Previous guests have included comedian David Baddiel, television personality Robert Rinder, writer Eve Barlow, Grammy-Award-winning singer-songwriter Autumn Rowe, and actor Eddie Marsan.

Avraham Vofsi, a Jewish artist based in Melbourne, appeared on the most recent episode of Podcast Against Antisemitism where he described how his art had been influenced by his experiences of internal antisemitism.

This podcast can be listened to here, or watched here.

“I always knew I was Jewish,” he said, “but I think the way [internalised antisemitism] manifested for me was that I literally couldn’t be around other Jews. There was something about it where some part of it was too hard to face.”

He continued: “When it was just me, I could control it in a way, like, ‘This is what it means to be Jewish,’ and that’s how I’d present myself. But as soon as I’m around other Jews, or I’m doing Jewish programmes, or I’m going to synagogue, or whatever it is, all of a sudden…did I have these feelings of animosity? I don’t know.”

Mr Vofsi went on to describe how at his school, he was one of four Jewish students in his year, a source of great anxiety. Judaism as a subject was understood to be taboo among them.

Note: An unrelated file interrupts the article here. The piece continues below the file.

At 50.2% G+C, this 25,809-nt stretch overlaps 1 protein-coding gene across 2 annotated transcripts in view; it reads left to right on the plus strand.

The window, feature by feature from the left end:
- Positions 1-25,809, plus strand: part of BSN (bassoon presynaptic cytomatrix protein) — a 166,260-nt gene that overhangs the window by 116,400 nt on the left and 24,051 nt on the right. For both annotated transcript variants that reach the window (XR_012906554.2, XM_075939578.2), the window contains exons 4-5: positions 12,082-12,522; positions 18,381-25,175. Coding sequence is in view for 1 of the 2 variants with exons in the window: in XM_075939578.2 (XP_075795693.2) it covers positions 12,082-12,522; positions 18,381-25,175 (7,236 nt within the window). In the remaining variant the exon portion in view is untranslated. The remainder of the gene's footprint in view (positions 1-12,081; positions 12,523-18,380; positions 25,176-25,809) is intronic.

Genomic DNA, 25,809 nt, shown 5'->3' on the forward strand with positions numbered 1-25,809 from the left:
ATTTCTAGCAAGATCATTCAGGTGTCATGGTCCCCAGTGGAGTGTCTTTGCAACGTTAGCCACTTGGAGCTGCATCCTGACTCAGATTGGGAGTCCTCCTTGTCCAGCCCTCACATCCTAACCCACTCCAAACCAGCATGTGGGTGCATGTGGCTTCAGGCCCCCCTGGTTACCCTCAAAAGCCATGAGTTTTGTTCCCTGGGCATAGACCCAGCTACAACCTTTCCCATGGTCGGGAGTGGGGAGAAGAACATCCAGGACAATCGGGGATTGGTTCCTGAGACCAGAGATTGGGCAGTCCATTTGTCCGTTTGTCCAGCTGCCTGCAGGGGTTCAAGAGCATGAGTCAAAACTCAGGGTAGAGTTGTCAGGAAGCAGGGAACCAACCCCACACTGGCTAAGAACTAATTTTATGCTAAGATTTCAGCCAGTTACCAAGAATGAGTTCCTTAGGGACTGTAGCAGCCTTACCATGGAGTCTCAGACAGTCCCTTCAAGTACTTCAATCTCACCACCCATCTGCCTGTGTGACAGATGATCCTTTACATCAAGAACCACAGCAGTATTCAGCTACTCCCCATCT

“We never talked about being Jewish with each other. Ever. And I don’t know if any of us were friends, because we all had to distance ourselves,” he said. 

Taking off his glasses to rub his eyes, he said: “Sorry, it just makes me a bit uncomfortable to think about. There was something really intense about it in this hard-to-articulate way…I was so terrified all the time.”

At one point, he considered whether his anxiety about being with other Jews stemmed from the idea that “the more Jews I was around, the more possible it was that [antisemitic incidents] would happen.”

In his most recent art exhibit, B’Aretz: Portrait of a Land, Mr Vofsi used his experiences to focus on Jewish identity and building a connection to Israel, where he spent five months honing a connection with the country for inspiration.